What may be the largest art theft in Europe happened Monday, in Zurich.
Three thieves, clad in all black and ski masks strolled into the Emile Bührle Foundation, a private collection just outside of Zurich's city center.
Armed with a gun, one robber ordered staff and visitors to get on the groud. The other two removed four paitings from the walls; Monet’s “Poppy Field at Vetheuil,”
"Ludovic Lepic and his Daughter" by Edgar Degas,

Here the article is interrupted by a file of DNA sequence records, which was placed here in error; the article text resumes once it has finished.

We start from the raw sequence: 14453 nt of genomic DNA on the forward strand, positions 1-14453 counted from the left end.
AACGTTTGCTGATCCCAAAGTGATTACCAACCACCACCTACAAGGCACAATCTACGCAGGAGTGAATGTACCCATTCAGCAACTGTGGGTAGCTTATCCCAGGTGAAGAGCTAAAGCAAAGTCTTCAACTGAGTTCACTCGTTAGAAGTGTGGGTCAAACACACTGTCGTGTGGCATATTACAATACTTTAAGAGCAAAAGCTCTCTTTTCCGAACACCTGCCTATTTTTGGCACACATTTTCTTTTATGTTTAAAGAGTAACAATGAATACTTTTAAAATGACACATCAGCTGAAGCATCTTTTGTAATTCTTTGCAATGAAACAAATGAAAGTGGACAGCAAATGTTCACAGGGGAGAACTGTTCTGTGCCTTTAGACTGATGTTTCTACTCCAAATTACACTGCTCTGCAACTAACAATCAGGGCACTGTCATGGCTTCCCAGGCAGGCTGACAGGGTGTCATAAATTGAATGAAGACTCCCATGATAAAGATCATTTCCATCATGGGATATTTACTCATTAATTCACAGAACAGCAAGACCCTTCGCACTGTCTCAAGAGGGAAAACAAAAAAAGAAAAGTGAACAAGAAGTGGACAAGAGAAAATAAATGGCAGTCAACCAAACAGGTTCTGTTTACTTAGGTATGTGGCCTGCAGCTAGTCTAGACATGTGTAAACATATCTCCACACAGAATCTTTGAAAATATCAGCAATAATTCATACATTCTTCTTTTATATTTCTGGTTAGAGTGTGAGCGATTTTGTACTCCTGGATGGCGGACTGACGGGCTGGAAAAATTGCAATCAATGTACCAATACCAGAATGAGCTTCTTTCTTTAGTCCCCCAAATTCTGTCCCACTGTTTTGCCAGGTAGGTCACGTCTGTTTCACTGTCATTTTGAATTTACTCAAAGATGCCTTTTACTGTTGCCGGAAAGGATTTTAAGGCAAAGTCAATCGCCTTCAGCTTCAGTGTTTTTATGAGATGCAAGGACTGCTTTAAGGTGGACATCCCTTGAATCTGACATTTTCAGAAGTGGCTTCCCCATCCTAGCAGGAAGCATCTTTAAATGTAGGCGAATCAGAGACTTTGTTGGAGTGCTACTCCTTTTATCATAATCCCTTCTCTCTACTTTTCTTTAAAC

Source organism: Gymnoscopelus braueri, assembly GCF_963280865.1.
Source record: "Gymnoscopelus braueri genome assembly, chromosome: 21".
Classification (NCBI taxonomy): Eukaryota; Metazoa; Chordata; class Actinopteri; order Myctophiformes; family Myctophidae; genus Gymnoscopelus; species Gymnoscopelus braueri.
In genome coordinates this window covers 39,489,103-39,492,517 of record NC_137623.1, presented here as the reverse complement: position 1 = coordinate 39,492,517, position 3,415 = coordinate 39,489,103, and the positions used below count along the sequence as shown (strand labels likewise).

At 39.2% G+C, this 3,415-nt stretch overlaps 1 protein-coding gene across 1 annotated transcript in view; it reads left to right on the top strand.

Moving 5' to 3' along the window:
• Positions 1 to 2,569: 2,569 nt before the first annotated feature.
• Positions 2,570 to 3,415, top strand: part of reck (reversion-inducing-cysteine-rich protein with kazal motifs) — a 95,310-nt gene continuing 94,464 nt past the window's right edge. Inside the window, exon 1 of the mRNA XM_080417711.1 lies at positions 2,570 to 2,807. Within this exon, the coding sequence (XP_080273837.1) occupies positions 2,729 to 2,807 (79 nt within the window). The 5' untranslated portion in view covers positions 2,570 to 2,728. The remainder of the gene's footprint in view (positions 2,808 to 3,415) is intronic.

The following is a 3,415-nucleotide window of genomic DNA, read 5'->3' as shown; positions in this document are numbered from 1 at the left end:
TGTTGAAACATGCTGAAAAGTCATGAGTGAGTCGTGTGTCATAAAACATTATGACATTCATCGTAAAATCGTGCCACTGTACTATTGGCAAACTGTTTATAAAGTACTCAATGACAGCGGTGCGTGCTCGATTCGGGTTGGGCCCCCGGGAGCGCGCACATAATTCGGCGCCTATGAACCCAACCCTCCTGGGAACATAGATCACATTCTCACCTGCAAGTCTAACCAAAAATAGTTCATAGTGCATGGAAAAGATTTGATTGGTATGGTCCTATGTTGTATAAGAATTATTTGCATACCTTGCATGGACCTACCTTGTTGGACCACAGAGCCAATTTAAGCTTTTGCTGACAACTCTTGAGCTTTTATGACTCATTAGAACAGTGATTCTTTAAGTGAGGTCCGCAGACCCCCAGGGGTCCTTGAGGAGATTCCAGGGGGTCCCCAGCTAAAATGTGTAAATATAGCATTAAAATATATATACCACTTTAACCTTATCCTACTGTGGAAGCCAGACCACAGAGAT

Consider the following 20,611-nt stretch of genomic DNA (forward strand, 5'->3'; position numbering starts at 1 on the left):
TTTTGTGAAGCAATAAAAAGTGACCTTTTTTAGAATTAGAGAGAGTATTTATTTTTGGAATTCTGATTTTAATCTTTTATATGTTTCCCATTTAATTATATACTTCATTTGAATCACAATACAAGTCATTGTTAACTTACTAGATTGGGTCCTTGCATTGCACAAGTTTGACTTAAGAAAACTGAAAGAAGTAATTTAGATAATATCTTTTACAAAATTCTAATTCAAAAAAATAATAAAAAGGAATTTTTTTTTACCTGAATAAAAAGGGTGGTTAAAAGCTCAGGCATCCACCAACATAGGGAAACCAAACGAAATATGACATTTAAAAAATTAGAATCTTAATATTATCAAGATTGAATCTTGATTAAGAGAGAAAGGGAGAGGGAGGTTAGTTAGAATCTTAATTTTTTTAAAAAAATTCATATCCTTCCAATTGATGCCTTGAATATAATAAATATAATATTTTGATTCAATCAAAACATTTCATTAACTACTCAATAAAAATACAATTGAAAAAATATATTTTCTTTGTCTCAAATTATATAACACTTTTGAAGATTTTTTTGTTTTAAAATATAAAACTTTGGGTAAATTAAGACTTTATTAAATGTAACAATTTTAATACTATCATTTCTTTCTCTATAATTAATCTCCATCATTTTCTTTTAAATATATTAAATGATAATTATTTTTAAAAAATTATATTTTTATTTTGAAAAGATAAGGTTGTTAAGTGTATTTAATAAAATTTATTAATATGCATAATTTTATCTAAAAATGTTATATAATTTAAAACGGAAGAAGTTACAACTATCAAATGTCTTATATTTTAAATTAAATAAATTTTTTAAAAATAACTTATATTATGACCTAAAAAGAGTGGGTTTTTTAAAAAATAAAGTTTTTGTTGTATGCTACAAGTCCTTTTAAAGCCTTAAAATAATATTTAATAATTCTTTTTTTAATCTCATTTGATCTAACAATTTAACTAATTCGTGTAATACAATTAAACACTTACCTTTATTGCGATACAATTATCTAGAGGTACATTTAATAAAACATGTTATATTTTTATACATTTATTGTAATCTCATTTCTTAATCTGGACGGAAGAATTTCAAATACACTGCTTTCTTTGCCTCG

Van Gogh’s “Blooming Chestnut Branches,”
and Cézanne’s “Boy in the Red Waistcoat.”
Their total worth is estimated at $163 million.
The men were seen fleeing in a white car with the trunk open, the paintings there to be seen.
Authorities don't think the theives set out to take these specific paintings. The four that were stolen were all on the same wall. They were also not the most expensive paintings in the gallery.
Last week, two Picasso oils valued at $4.5 million were stolen from a Swiss museum in Pfaeffikon, Agence France-Presse reported.
Authorities do not think these incidents are related.